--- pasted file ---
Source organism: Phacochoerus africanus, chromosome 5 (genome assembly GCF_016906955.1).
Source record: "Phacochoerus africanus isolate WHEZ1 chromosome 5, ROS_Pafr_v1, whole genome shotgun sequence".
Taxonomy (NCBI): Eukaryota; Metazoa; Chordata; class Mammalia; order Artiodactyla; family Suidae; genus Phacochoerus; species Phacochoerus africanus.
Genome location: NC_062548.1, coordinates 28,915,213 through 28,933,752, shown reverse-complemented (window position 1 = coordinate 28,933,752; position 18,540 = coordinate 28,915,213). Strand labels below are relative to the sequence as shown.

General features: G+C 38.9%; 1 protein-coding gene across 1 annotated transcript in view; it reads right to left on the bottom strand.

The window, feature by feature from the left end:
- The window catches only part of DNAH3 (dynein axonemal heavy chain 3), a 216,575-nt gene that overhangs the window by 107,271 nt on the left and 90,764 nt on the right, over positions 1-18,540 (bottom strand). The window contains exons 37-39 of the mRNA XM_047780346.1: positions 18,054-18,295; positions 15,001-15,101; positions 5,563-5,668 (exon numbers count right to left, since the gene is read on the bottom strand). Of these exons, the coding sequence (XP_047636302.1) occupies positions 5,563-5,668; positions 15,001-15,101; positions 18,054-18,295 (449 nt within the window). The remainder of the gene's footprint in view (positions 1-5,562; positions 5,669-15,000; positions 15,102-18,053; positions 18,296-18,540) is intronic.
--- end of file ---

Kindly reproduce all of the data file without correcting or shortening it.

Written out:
Source organism: Phacochoerus africanus, chromosome 5 (genome assembly GCF_016906955.1).
Source record: "Phacochoerus africanus isolate WHEZ1 chromosome 5, ROS_Pafr_v1, whole genome shotgun sequence".
Taxonomy (NCBI): Eukaryota; Metazoa; Chordata; class Mammalia; order Artiodactyla; family Suidae; genus Phacochoerus; species Phacochoerus africanus.
Genome location: NC_062548.1, coordinates 28,915,213 through 28,933,752, shown reverse-complemented (window position 1 = coordinate 28,933,752; position 18,540 = coordinate 28,915,213). Strand labels below are relative to the sequence as shown.

General features: G+C 38.9%; 1 protein-coding gene across 1 annotated transcript in view; it reads right to left on the bottom strand.

The window, feature by feature from the left end:
- The window catches only part of DNAH3 (dynein axonemal heavy chain 3), a 216,575-nt gene that overhangs the window by 107,271 nt on the left and 90,764 nt on the right, over positions 1-18,540 (bottom strand). The window contains exons 37-39 of the mRNA XM_047780346.1: positions 18,054-18,295; positions 15,001-15,101; positions 5,563-5,668 (exon numbers count right to left, since the gene is read on the bottom strand). Of these exons, the coding sequence (XP_047636302.1) occupies positions 5,563-5,668; positions 15,001-15,101; positions 18,054-18,295 (449 nt within the window). The remainder of the gene's footprint in view (positions 1-5,562; positions 5,669-15,000; positions 15,102-18,053; positions 18,296-18,540) is intronic.